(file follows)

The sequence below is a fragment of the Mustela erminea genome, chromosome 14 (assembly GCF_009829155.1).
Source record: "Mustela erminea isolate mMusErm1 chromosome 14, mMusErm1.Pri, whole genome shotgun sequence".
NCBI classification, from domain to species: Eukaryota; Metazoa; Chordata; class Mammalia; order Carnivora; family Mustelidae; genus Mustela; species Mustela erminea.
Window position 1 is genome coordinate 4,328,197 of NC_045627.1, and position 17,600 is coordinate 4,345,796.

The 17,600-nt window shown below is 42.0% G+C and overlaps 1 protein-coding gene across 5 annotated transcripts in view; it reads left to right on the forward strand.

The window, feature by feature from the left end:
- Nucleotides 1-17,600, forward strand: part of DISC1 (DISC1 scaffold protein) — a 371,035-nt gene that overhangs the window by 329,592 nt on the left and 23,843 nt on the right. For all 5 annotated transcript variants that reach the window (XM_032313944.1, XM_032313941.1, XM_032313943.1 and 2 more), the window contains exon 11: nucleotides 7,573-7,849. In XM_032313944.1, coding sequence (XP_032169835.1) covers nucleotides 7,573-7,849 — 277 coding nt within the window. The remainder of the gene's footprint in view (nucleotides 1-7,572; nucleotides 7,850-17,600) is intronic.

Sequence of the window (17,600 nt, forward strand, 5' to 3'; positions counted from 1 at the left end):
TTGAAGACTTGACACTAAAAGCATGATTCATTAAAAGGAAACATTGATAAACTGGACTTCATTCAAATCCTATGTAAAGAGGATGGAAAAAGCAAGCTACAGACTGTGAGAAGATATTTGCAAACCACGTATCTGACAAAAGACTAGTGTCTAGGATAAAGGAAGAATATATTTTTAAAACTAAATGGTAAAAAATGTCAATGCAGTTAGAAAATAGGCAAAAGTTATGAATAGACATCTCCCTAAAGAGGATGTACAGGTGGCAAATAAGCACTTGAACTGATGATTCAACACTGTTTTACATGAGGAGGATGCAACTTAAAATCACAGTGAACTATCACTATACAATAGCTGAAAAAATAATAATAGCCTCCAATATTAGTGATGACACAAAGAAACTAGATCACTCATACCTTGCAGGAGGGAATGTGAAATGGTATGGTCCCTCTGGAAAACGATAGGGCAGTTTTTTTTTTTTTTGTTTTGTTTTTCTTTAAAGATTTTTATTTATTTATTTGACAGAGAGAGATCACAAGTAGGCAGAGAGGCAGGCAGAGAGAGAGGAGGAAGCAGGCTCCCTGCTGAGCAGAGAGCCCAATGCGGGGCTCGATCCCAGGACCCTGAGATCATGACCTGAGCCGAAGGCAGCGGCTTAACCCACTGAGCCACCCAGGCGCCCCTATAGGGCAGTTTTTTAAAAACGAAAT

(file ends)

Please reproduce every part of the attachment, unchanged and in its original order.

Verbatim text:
The sequence below is a fragment of the Mustela erminea genome, chromosome 14 (assembly GCF_009829155.1).
Source record: "Mustela erminea isolate mMusErm1 chromosome 14, mMusErm1.Pri, whole genome shotgun sequence".
NCBI classification, from domain to species: Eukaryota; Metazoa; Chordata; class Mammalia; order Carnivora; family Mustelidae; genus Mustela; species Mustela erminea.
Window position 1 is genome coordinate 4,328,197 of NC_045627.1, and position 17,600 is coordinate 4,345,796.

The 17,600-nt window shown below is 42.0% G+C and overlaps 1 protein-coding gene across 5 annotated transcripts in view; it reads left to right on the forward strand.

The window, feature by feature from the left end:
- Nucleotides 1-17,600, forward strand: part of DISC1 (DISC1 scaffold protein) — a 371,035-nt gene that overhangs the window by 329,592 nt on the left and 23,843 nt on the right. For all 5 annotated transcript variants that reach the window (XM_032313944.1, XM_032313941.1, XM_032313943.1 and 2 more), the window contains exon 11: nucleotides 7,573-7,849. In XM_032313944.1, coding sequence (XP_032169835.1) covers nucleotides 7,573-7,849 — 277 coding nt within the window. The remainder of the gene's footprint in view (nucleotides 1-7,572; nucleotides 7,850-17,600) is intronic.

Sequence of the window (17,600 nt, forward strand, 5' to 3'; positions counted from 1 at the left end):
TTGAAGACTTGACACTAAAAGCATGATTCATTAAAAGGAAACATTGATAAACTGGACTTCATTCAAATCCTATGTAAAGAGGATGGAAAAAGCAAGCTACAGACTGTGAGAAGATATTTGCAAACCACGTATCTGACAAAAGACTAGTGTCTAGGATAAAGGAAGAATATATTTTTAAAACTAAATGGTAAAAAATGTCAATGCAGTTAGAAAATAGGCAAAAGTTATGAATAGACATCTCCCTAAAGAGGATGTACAGGTGGCAAATAAGCACTTGAACTGATGATTCAACACTGTTTTACATGAGGAGGATGCAACTTAAAATCACAGTGAACTATCACTATACAATAGCTGAAAAAATAATAATAGCCTCCAATATTAGTGATGACACAAAGAAACTAGATCACTCATACCTTGCAGGAGGGAATGTGAAATGGTATGGTCCCTCTGGAAAACGATAGGGCAGTTTTTTTTTTTTTTGTTTTGTTTTTCTTTAAAGATTTTTATTTATTTATTTGACAGAGAGAGATCACAAGTAGGCAGAGAGGCAGGCAGAGAGAGAGGAGGAAGCAGGCTCCCTGCTGAGCAGAGAGCCCAATGCGGGGCTCGATCCCAGGACCCTGAGATCATGACCTGAGCCGAAGGCAGCGGCTTAACCCACTGAGCCACCCAGGCGCCCCTATAGGGCAGTTTTTTAAAAACGAAAT